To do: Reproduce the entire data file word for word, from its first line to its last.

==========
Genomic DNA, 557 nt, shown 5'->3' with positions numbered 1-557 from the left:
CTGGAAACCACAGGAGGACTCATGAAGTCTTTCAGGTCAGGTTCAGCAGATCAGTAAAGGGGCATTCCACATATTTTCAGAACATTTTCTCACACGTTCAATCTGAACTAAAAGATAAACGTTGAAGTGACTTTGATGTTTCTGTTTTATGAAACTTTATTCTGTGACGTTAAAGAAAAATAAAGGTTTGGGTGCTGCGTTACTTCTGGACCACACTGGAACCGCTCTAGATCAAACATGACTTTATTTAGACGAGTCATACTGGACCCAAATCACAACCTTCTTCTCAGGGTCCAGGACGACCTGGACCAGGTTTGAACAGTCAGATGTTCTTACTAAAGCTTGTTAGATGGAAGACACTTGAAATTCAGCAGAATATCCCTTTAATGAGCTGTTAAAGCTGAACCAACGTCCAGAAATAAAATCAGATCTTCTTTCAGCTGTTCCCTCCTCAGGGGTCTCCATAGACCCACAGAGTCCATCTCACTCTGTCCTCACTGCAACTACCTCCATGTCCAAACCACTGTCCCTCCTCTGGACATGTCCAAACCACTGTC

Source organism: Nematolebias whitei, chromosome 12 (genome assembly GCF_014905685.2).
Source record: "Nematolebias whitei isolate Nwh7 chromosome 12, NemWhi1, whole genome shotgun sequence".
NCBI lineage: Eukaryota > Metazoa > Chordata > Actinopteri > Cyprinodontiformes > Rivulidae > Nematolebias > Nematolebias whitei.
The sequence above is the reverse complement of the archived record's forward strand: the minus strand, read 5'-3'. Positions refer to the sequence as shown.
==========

Genomic DNA, 557 nt, shown 5'->3' with positions numbered 1-557 from the left:
CTGGAAACCACAGGAGGACTCATGAAGTCTTTCAGGTCAGGTTCAGCAGATCAGTAAAGGGGCATTCCACATATTTTCAGAACATTTTCTCACACGTTCAATCTGAACTAAAAGATAAACGTTGAAGTGACTTTGATGTTTCTGTTTTATGAAACTTTATTCTGTGACGTTAAAGAAAAATAAAGGTTTGGGTGCTGCGTTACTTCTGGACCACACTGGAACCGCTCTAGATCAAACATGACTTTATTTAGACGAGTCATACTGGACCCAAATCACAACCTTCTTCTCAGGGTCCAGGACGACCTGGACCAGGTTTGAACAGTCAGATGTTCTTACTAAAGCTTGTTAGATGGAAGACACTTGAAATTCAGCAGAATATCCCTTTAATGAGCTGTTAAAGCTGAACCAACGTCCAGAAATAAAATCAGATCTTCTTTCAGCTGTTCCCTCCTCAGGGGTCTCCATAGACCCACAGAGTCCATCTCACTCTGTCCTCACTGCAACTACCTCCATGTCCAAACCACTGTCCCTCCTCTGGACATGTCCAAACCACTGTC

Source organism: Nematolebias whitei, chromosome 12 (genome assembly GCF_014905685.2).
Source record: "Nematolebias whitei isolate Nwh7 chromosome 12, NemWhi1, whole genome shotgun sequence".
NCBI lineage: Eukaryota > Metazoa > Chordata > Actinopteri > Cyprinodontiformes > Rivulidae > Nematolebias > Nematolebias whitei.
The sequence above is the reverse complement of the archived record's forward strand: the minus strand, read 5'-3'. Positions refer to the sequence as shown.